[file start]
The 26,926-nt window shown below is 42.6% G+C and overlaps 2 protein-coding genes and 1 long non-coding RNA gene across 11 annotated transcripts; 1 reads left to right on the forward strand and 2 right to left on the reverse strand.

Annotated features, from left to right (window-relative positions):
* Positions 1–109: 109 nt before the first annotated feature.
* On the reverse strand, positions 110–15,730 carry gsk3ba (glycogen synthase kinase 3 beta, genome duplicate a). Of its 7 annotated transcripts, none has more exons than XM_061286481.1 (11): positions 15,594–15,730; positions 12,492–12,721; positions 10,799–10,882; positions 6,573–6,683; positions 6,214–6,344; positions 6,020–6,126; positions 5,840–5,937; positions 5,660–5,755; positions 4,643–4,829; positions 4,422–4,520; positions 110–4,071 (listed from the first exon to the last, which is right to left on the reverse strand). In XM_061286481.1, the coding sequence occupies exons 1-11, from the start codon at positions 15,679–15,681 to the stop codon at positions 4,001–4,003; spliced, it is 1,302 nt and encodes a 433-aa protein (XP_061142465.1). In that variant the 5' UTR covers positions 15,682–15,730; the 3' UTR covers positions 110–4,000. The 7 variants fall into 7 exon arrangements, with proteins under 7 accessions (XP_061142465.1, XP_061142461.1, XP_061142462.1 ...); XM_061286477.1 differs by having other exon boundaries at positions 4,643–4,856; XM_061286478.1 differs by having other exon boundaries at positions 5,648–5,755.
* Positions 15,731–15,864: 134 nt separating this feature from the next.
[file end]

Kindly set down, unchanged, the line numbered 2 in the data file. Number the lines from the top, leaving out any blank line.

Annotated features, from left to right (window-relative positions):